Michael Lynk, U.N. Special Rapporteur on Palestine
U.N. Press Conference
Oct. 26, 2017
U.N. special rapporteur on Palestine Michael Lynk was challenged repeatedly by three different journalists in wake of a UN Watch letter, released ahead of his U.N. appearance, documenting how his biased Human Rights Council mandate against Israel systematically ignores Palestinian Authority and Hamas torture and arbitrary arrest, and Palestinian stabbings, car ramming attacks and shootings committed against Israelis. UN Watch’s letter cited precedents to demonstrate how Lynk could address Palestinian abuses even though his mandate from the U.N. is to “investigate Israel’s violations.” (See UN Watch’s report, Mandate to Discriminate.)
Benny Avni: Unlike some of your predecessors you haven’t in your report mentioned any violations by Palestinians – by the Palestinian Authority, by Hamas, and so on. So, why not, and is that part of your mandate?
Lynk: Ok I’ll answer both of your questions. I have been asked in the past as to my mandate with respect to human rights violations by either the Palestinian Authority, or Hamas. That’s not my decision to make. My mandate has been created by the Human Right Council in Geneva.
One of my predecessors did recommend – it was Richard Falk – to the Human Rights Council several years ago that his mandate be expanded to be able to include that. I also note that Amnesty International several years ago had also asked that as well.
I am actively considering whether or not, when I make my next report, which will be in March to the Human Rights Council, that I will ask for my mandate to be expanded. All I can do with respect to that is make a recommendation. The decision as to whether or not my mandate is expanded to be able to do that belongs to the Human Rights Council itself.
Avni: But John Dugard did include some reporting on Palestinian Authority violations…
Lynk: I am not going to dispute what you said. I am unaware of that. I read some but not all of his reports, with respect to that. If he did, I would be happy if you would want to show me.
Avni: I don’t understand the thing about the mandate because it says you are the Special Rapporteur on the situation of human rights in the Occupied Palestinian Territories..
Lynk: Right but if you kept on reading for the full description of the mandate it focuses on the Occupying Power, so for me to be able to expand that, and look I have heard arguments both ways and I think there are good reasons both ways, with respect to that. But watch what I do when I come in March.
Matthew Lee: To follow up, you had said that you’d never seen a John Dugard report that dealt with the other side of the issue. The site is A/60/271. That’s one of them.
Lynk: I am happy to take a look. But I did say I did not read all of his reports.
Matthew Lee: On the same topic, it’s good to hear your view, Hannu Halinen, who is another special rapporteur on the same mandate, even absent a change in mandate, sought to visit Palestinian prisons to visit prisoners. I’m asking mostly in the case of certain journalists – there has been a decay in freedom. Jihad Barakat is somebody who was arrested for filming Abbas going through an Israeli checkpoint. There is Tariq Abu Zaid. So I’m just wondering – are you aware of these cases? In the course of carrying out your mandate, do cases of journalists arrested come to your attention? And, if so, why do you choose not to look into them as Hannu Halinen did, even under the existing mandate?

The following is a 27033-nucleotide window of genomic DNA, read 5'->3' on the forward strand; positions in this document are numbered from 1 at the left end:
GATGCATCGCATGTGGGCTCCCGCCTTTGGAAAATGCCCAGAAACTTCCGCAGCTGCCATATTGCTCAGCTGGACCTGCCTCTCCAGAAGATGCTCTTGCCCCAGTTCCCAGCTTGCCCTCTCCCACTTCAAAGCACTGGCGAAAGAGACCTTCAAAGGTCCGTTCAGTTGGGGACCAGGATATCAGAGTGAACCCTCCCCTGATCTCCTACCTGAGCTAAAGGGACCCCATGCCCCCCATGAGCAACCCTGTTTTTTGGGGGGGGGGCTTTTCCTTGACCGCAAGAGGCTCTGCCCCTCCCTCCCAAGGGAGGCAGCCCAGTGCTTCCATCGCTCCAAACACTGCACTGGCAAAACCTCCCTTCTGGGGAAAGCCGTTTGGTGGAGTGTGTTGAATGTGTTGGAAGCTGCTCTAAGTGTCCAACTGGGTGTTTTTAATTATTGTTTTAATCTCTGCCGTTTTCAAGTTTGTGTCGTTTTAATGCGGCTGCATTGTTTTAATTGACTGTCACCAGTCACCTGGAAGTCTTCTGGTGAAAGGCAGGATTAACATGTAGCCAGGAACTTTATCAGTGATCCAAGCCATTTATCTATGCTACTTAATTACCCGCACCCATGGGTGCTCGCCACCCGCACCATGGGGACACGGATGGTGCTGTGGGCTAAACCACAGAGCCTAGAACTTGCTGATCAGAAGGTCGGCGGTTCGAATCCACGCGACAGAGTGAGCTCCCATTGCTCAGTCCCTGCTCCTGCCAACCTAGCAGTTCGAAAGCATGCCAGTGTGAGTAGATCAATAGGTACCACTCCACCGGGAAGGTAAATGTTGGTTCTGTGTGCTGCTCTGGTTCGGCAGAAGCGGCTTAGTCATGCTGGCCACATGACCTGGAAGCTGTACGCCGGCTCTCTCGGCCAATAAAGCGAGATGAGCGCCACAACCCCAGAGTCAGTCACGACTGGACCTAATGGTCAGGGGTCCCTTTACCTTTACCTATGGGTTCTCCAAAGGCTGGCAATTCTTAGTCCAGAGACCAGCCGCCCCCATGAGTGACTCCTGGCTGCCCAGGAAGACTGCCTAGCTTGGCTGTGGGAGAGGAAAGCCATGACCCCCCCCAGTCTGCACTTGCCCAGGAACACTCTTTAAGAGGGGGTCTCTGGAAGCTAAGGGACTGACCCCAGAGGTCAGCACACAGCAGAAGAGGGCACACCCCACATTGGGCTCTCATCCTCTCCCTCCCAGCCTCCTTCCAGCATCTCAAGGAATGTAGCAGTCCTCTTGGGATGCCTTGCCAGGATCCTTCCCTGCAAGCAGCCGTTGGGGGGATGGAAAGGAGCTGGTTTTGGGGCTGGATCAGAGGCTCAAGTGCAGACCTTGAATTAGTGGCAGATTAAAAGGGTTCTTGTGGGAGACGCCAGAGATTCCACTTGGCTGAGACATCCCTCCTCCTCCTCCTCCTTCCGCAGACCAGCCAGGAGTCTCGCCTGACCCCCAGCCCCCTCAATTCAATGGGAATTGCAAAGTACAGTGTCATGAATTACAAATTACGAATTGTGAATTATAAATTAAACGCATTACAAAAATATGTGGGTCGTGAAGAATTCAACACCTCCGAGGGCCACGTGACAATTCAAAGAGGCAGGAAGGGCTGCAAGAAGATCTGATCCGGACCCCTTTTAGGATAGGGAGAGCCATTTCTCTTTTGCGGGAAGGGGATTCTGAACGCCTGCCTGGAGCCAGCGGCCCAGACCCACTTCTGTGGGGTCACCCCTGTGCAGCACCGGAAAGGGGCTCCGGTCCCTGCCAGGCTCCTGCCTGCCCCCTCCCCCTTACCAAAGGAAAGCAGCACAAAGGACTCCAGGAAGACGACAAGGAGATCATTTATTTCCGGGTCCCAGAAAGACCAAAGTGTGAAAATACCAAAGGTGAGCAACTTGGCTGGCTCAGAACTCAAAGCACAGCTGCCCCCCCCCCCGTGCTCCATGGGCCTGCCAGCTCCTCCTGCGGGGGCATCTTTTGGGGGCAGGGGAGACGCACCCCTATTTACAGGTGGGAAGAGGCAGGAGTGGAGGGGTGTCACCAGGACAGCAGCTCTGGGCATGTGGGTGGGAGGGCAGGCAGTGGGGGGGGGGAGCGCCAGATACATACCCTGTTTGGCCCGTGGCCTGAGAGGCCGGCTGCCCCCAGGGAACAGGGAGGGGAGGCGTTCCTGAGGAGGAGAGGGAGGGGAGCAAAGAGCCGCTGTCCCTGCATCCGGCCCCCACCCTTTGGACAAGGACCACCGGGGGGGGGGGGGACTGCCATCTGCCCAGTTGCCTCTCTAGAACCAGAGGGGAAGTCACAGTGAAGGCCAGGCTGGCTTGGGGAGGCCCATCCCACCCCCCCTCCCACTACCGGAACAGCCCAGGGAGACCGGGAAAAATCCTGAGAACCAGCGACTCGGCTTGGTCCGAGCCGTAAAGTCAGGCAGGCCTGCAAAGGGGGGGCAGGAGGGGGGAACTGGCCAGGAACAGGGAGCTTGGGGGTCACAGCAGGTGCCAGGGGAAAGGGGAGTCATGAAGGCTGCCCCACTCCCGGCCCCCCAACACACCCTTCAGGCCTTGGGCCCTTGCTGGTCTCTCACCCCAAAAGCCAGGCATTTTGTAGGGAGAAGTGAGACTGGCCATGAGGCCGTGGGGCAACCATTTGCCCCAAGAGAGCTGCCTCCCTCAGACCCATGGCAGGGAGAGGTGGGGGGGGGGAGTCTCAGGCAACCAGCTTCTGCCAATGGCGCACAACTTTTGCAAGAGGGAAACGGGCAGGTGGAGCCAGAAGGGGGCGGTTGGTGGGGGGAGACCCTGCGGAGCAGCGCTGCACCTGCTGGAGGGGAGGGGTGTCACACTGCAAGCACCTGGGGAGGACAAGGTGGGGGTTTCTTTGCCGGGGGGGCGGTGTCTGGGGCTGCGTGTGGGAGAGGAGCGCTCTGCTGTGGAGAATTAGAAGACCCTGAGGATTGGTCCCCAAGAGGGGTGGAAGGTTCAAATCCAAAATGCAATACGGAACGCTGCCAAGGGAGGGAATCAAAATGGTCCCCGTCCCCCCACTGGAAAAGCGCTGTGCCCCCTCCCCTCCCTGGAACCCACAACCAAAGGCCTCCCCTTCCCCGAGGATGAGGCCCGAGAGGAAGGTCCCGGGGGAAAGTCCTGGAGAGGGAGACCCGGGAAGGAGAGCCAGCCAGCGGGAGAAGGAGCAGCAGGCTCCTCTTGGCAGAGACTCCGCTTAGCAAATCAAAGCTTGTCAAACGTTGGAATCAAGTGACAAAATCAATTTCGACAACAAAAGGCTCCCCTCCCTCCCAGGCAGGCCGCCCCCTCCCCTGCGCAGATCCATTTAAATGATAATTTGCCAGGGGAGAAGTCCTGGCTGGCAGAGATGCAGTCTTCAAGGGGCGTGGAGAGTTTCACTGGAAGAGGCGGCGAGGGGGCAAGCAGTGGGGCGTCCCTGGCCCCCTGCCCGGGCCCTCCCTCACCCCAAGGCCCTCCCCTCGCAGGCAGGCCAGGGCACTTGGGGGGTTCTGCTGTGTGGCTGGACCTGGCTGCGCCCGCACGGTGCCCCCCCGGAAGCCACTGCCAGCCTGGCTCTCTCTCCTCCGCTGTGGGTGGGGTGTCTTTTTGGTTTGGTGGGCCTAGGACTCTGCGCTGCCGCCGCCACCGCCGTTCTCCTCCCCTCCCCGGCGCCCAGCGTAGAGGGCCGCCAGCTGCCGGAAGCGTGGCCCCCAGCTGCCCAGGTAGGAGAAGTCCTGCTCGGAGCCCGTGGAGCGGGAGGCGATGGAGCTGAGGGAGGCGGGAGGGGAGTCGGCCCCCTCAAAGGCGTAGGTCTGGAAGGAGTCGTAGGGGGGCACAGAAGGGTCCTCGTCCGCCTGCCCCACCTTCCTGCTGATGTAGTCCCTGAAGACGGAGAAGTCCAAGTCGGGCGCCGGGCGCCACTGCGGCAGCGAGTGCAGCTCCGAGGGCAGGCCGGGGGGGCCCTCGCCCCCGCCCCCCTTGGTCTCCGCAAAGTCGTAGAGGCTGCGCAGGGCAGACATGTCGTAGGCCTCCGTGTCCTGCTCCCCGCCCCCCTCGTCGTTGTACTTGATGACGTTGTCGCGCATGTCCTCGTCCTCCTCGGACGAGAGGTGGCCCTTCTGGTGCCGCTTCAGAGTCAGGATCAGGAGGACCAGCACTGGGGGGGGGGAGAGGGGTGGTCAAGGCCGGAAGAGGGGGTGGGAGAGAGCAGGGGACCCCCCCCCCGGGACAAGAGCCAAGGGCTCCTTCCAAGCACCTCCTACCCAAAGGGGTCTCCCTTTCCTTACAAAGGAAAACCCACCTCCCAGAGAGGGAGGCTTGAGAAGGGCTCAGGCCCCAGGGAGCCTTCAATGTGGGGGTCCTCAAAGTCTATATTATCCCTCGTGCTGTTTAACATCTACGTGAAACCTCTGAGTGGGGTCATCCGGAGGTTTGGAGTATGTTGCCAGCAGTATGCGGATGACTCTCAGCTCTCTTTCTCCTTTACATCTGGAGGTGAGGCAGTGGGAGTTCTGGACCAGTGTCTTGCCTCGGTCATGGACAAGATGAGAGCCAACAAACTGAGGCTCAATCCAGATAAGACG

— Hillel Neuer (@HillelNeuer) October 27, 2017
Lynk: OK, OK, you have sparked a new question in my mind. I am happy to go back and see those. If they have used a creative interpretation that fits within the wording of the mandate, then maybe I don’t need to ask for permission from the Human Rights Council. I do know that, as I said, Richard Falk did say he asked for and hadn’t received.
But I am acutely aware of what goes on with respect to the PA and Hamas. I have met human rights defenders, most recently Issa Amro, who is I think a strong voice for nonviolent resistance to the Occupation, based in Hebron, and inspiring many youth in Palestine to do that, who was arrested and kept in Palestinian detention for a week.
There should be no division with respect to human rights. One of the guiding points of human rights is that they are indivisible. And my intention was to be able to come to a decision and make a recommendation come March, when I next appear before the Human Rights Council. But, you know, if at your suggestion, the last two of you, if you think that there are creative ways within the current mandate to be able to do that, then I am all ears with respect to that. Because no side is an angel with respect to this.
— Hillel Neuer (@HillelNeuer) October 26, 2017